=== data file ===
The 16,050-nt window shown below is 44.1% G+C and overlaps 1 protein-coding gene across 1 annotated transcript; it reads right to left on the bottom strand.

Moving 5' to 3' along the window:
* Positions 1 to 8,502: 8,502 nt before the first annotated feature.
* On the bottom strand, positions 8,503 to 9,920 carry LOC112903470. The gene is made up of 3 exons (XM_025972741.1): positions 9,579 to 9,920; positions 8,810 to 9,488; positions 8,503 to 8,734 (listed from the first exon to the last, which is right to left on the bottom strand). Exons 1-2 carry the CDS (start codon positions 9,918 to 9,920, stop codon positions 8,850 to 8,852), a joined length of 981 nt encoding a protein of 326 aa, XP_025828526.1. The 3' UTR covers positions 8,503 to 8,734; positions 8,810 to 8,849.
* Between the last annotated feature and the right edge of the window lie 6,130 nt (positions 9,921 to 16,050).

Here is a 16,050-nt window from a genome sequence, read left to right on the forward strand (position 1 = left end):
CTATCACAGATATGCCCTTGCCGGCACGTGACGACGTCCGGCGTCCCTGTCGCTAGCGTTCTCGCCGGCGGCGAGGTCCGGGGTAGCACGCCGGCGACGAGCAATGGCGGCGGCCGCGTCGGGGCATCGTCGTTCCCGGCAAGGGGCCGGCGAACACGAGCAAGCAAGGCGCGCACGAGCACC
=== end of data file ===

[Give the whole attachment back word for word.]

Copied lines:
The 16,050-nt window shown below is 44.1% G+C and overlaps 1 protein-coding gene across 1 annotated transcript; it reads right to left on the bottom strand.

Moving 5' to 3' along the window:
* Positions 1 to 8,502: 8,502 nt before the first annotated feature.
* On the bottom strand, positions 8,503 to 9,920 carry LOC112903470. The gene is made up of 3 exons (XM_025972741.1): positions 9,579 to 9,920; positions 8,810 to 9,488; positions 8,503 to 8,734 (listed from the first exon to the last, which is right to left on the bottom strand). Exons 1-2 carry the CDS (start codon positions 9,918 to 9,920, stop codon positions 8,850 to 8,852), a joined length of 981 nt encoding a protein of 326 aa, XP_025828526.1. The 3' UTR covers positions 8,503 to 8,734; positions 8,810 to 8,849.
* Between the last annotated feature and the right edge of the window lie 6,130 nt (positions 9,921 to 16,050).

Here is a 16,050-nt window from a genome sequence, read left to right on the forward strand (position 1 = left end):
CTATCACAGATATGCCCTTGCCGGCACGTGACGACGTCCGGCGTCCCTGTCGCTAGCGTTCTCGCCGGCGGCGAGGTCCGGGGTAGCACGCCGGCGACGAGCAATGGCGGCGGCCGCGTCGGGGCATCGTCGTTCCCGGCAAGGGGCCGGCGAACACGAGCAAGCAAGGCGCGCACGAGCACC